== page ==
Mr. Monk and the Dirty Cop by Lee Goldberg

The final season of the TV series Monk is on us and that presents a problem for fans of the series. Where will we get our Monk fix now? The answer is in the person of Lee Goldberg, a writer for the show and, with this book, an eight-time novelist of the series. Fortunately Mr. Goldberg (who is still a young chap, from the looks of him) doesn't seem to be dry on ideas for novels for our "intrepid" hero. (If, by "intrepid", you take to mean will go to any lengths to catch his man, as long as there aren't any germs, heights, snakes or a bottle of milk between them...)

At the outset of this mystery, Monk has been laid off as a consultant for the San Francisco PD due to budget cuts, but Monk, being Monk, can't just let the crimes go unsolved. He begins making "anonymous" calls to the police hotline giving clues that solve the various crimes that are on the police docket. This is OK with Monk, but both his assistant Natalie and Captain Stottlemeyer are frustrated with him for not keeping out of the mix.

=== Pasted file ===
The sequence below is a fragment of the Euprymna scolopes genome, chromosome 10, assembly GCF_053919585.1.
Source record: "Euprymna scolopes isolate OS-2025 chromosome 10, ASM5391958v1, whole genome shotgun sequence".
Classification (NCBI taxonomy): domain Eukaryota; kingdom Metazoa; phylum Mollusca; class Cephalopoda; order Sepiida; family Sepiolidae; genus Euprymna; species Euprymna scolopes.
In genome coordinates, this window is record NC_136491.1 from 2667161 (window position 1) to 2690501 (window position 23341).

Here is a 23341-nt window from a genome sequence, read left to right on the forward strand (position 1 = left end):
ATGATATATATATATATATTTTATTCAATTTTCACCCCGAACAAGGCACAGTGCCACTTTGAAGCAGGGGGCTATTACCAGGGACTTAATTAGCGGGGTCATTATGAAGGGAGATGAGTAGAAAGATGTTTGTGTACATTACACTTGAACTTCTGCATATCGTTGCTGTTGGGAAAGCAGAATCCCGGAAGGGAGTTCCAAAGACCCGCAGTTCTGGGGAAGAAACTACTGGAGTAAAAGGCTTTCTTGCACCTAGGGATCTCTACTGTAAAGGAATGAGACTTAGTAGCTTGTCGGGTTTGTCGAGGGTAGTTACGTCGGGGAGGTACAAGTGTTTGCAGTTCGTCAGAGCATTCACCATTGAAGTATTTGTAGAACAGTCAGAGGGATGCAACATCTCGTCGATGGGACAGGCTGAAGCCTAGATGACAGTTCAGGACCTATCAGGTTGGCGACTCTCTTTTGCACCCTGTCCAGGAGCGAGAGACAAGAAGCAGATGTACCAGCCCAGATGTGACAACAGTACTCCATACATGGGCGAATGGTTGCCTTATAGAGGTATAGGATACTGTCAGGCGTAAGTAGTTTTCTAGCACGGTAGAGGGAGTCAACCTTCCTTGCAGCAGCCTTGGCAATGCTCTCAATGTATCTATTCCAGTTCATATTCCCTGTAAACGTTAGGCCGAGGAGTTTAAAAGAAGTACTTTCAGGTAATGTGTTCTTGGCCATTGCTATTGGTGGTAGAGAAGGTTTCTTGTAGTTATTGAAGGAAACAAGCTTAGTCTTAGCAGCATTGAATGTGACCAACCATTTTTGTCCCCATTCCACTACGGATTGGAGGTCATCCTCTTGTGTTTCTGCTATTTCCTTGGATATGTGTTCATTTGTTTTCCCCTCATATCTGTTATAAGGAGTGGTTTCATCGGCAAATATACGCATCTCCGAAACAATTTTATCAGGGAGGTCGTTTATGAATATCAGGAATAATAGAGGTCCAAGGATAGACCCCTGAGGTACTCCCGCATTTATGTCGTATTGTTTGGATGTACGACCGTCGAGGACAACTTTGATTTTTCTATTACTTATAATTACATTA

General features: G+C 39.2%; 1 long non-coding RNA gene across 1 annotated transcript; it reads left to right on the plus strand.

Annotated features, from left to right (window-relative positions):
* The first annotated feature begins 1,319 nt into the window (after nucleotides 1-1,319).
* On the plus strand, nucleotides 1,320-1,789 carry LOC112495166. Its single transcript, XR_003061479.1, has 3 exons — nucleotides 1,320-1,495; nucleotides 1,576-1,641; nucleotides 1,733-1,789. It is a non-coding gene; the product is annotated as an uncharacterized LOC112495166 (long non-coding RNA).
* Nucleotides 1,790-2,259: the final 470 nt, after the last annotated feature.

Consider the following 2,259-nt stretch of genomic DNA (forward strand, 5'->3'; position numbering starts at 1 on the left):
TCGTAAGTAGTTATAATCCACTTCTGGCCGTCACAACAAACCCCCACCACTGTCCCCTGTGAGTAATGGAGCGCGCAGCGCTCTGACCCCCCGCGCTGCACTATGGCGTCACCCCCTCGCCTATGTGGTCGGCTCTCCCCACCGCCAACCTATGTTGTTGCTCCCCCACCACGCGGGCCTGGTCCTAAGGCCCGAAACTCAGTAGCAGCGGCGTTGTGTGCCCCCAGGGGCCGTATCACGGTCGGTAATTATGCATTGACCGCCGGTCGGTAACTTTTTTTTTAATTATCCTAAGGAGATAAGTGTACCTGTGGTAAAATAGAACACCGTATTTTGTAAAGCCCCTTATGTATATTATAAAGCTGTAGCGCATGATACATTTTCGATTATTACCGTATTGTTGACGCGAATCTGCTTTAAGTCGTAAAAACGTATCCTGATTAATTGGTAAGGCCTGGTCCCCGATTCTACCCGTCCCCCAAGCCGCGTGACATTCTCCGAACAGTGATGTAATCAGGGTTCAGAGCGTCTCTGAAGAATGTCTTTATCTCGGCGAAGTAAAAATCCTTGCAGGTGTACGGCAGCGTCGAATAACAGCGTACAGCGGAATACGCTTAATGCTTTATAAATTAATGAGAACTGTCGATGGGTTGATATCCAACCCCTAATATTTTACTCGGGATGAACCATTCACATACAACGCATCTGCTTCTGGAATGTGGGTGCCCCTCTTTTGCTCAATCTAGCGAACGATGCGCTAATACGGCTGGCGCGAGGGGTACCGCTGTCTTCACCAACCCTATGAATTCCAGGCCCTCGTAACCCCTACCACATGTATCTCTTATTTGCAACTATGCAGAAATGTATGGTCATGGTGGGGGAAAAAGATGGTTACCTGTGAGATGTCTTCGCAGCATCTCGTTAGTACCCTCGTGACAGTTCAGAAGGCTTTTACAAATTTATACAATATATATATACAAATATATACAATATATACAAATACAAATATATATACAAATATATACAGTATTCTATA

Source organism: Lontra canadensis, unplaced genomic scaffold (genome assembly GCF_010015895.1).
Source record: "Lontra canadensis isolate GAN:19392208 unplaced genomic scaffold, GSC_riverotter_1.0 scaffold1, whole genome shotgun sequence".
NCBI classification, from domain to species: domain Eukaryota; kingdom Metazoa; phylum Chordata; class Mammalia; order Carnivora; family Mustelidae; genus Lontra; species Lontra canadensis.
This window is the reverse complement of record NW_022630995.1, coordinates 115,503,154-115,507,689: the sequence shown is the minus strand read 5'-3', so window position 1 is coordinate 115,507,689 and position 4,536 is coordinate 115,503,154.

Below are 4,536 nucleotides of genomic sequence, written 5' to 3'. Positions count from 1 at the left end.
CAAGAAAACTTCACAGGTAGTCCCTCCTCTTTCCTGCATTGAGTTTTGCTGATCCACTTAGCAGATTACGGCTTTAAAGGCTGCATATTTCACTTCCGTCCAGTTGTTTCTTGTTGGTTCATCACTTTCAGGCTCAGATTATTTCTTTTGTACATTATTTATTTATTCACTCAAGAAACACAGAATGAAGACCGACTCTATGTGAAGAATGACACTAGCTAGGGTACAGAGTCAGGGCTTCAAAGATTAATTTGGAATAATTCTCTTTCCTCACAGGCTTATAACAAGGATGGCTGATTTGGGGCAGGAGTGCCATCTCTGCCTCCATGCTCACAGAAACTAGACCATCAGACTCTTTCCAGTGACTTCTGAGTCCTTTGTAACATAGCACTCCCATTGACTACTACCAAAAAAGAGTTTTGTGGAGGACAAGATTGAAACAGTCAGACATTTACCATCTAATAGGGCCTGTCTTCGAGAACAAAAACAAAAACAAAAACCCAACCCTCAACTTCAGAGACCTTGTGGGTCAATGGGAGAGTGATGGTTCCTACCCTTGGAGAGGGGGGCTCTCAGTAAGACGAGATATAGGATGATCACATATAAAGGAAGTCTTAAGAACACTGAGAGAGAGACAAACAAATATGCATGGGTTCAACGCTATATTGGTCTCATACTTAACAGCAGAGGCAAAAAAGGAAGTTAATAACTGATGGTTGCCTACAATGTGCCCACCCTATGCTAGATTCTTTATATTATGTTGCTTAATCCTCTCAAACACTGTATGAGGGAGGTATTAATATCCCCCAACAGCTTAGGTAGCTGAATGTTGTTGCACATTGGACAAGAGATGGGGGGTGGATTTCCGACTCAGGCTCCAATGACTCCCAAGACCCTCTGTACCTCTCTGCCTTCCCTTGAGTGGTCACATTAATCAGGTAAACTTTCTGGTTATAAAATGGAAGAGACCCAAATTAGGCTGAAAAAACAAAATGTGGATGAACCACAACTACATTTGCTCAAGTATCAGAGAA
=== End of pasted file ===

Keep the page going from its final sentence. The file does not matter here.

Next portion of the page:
To the rescue comes a private agency called Intertect who hires him on with a very generous salary to work for them. And work for them he does, staying up all night to solve cases. In the meantime, a rather unsavory former policeman with SFPD, now a police officer in a neighboring town, turns up dead, and evidence seems to point to Capt. Stottlemeyer. It is up to Monk to save the day. Except for one problem. The evidence even convinces Monk that the Captain is guilty.

Will Monk save his friend or will the Captain get the electric chair? Will natalie strangle Monk to keep him from solving cases for free, thus putting her job and lifestyle in jeopardy? And more importantly, will Monk even get within a hundred yards of this dirty cop? Tune in (or rather read in) to find out.

With the exception of two early issues in the novel, with Monk having an larger, more self-important ego than I previously thought he had, and felt out of place (although probably not as out of place as they felt to me), I did enjoy this installment.

I rate this one 8 stars.

1 comment:

Lee Goldberg said...

I'm glad that you enjoyed it!